13. Negative inner speech (or verbal thoughts), cognitive behavior therapy,mindfulness meditation.
  14. Children with autism can overcome the mental hurdle of having to silently repeat detailed instructions in their mind when allowed to speak out loud to themselves.
  15. The electrical signals travelling between the Broca and the Wernicke’s areas are weaker than average during inner speech of people who experience AVH.
  16. Maintain a sense of self; have self awareness
  17. When our mind shuts up we disappear



Thursday, April 24, 2014

THE MYTH OF ‘I AM BAD AT MATHS’; MULTIPLE TEXT READING INTO WRITING ACTIVITY


It is believed by many experts that maths instruction, which could be so beneficial in countless ways, is basically flawed preventing the development of valuable cognitive skills, creativity and innovativeness. Many have attacked standard teaching methods and blamed them for perpetrating feelings of inferiority concerning maths. Do the three reading tasks in this selection to discover what exactly they claim and write about the issue.
BEFORE YOU READ
·         ·  Math isn't hard, it's a language | Randy Palisoc | TEDxManhattanBeach
How you can be good at math, and other surprising facts about learning | Jo Boaler | TEDxStanford https://www.youtube.com/watch?v=3icoSeGqQtY
TEXT ONE: 5-YEAR-OLDS CAN LEARN CALCULUS
By: Luba Vangelova
Published: The Atlantic; March 2014
Level of difficulty: ***
QUESTIONS
1.       Read the description of current maths education in paragraph one. What is the problem with it?
2.       What conclusion can be drawn from the information in paragraph 3? Where else could this sentence have been positioned?
3.       What is it that ‘turns many kids off maths at an early age’?
4.       What conclusion can be drawn from the fact that there are so many’ maths grief stories’?
·         Droujkova’s views are probably correct
·         The disregard for the enjoyable world of maths is wrong
·         The hierarchical sequence of maths instruction is wrong
·         All of the above
·         None of the above
·         Other please specify
5.       What is natural maths and why does it work? It is a system of teaching maths which…………………………………………………………………………………………………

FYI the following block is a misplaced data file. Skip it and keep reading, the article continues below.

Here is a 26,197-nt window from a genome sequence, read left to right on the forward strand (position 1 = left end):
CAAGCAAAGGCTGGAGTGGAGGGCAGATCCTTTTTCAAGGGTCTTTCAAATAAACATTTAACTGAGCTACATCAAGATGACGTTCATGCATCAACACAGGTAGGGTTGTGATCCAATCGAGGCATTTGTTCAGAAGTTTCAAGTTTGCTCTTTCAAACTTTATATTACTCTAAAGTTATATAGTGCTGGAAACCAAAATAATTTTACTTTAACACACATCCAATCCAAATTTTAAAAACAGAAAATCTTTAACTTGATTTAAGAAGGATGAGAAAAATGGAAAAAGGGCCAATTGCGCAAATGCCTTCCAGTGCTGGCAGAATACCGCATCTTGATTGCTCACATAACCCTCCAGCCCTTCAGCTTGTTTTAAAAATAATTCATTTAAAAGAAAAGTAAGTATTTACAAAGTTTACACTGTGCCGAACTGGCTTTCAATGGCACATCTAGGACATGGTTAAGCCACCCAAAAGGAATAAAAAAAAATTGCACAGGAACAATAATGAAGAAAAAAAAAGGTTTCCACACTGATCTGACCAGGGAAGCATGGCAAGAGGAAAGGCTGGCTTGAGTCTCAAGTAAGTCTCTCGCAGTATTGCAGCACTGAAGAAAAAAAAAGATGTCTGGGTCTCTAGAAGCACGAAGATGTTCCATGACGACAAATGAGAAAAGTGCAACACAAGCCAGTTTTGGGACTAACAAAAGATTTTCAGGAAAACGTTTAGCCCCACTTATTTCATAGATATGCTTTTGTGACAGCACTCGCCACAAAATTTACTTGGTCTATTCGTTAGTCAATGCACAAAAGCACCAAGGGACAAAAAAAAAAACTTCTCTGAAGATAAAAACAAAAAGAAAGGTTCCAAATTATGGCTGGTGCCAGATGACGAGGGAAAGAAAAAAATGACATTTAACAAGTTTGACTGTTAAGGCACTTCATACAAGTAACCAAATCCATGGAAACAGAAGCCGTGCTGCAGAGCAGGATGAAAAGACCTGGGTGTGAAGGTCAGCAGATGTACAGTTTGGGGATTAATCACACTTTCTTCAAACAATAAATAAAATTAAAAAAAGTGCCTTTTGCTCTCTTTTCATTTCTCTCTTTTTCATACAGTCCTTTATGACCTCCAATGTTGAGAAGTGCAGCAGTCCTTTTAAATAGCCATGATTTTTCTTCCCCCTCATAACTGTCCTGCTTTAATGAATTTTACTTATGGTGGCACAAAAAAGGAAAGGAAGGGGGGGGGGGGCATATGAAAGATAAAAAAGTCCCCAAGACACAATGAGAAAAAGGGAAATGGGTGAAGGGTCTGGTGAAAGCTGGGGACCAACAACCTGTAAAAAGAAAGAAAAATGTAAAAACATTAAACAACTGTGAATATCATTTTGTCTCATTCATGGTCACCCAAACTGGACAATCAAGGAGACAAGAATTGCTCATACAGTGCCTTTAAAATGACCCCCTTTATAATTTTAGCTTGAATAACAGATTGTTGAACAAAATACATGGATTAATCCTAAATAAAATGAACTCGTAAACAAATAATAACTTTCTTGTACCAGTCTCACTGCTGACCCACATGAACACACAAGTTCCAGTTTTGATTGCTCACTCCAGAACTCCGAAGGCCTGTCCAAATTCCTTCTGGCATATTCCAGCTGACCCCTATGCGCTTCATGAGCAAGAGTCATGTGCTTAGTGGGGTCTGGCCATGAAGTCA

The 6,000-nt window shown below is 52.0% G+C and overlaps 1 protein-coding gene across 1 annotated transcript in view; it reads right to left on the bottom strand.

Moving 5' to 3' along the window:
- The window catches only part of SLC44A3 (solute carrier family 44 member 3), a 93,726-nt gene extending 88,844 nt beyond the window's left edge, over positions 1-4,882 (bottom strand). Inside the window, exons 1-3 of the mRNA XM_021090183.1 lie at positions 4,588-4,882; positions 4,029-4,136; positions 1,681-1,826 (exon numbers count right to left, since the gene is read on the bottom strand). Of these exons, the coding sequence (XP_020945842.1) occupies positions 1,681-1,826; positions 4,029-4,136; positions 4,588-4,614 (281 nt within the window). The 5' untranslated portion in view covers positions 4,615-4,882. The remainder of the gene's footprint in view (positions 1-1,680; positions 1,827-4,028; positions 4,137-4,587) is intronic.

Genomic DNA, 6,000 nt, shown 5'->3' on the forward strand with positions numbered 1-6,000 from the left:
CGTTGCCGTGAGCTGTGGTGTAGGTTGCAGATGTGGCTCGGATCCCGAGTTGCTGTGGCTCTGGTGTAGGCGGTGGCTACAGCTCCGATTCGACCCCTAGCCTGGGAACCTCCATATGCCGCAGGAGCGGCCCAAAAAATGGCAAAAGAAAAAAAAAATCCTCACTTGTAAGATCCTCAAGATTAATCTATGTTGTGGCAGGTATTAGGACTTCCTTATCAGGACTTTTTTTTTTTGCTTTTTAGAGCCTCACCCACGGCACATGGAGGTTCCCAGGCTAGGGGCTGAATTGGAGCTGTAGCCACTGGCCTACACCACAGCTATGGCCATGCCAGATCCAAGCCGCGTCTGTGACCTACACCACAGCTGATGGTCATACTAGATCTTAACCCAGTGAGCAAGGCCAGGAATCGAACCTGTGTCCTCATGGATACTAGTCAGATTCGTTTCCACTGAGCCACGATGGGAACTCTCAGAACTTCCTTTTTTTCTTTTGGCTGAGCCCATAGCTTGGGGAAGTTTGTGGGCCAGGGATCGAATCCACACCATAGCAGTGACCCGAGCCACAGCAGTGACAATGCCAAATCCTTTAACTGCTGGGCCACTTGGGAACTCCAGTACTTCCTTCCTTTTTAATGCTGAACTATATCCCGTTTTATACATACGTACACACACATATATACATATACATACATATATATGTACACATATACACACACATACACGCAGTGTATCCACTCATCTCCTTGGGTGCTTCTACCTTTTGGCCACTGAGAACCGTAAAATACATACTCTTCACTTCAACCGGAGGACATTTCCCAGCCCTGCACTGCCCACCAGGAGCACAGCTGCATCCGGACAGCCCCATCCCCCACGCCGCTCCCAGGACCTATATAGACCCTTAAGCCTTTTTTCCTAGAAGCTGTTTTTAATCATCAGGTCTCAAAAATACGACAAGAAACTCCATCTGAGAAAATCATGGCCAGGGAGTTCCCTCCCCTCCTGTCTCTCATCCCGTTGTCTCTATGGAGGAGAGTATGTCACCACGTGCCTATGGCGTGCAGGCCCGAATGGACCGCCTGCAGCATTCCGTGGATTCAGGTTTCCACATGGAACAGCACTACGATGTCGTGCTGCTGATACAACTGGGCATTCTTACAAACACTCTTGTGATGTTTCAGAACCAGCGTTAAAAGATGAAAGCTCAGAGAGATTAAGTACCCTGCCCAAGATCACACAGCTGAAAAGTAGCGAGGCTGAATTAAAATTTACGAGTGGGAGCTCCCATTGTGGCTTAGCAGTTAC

6.       Droujkova feels maths education would be greatly improved if people accepted the fact that……………………………………………………………………………………………………
7.  Compare the two sets of examples Droujkova provides. In what way is building a house with Lego blocks superior to doing 100 two digit addition problems? Now look back at the section again and try and name an activity from your life that is simple and hard (like doing 100 two digit addition problems) and another that is easy and complex (like building with lego blocks). What do you gain from each activity? What are the pluses and minuses for learning? Discuss.
8.       Read the description of Moebius Noodles carefully. What is the superiority of this system as compared to the standard system we currently have?
9.       What does the phrase “This is what mathematicians do” refer to? There are two possible answers.
·         They preserve ……………………………………………….and they……………
10.   The example of the rhombus is included in the text to support the idea that……………………….
11.   The advantage of maths circles is that they enable children to witness………………………………..
12.   The established maths curriculum is strongly opposed to ………………………………………….in their learning experience.
13.   Parents and teachers must stop bullying and badgering children and try…………………instead.
14.   Droujkova believes that the two standard criticisms leveled at this new approach to maths education are due to………………………………………………………………………………………………………
15.   Droujkova states that current a standard math education is all about adults prescribing…………………………………………………………………………………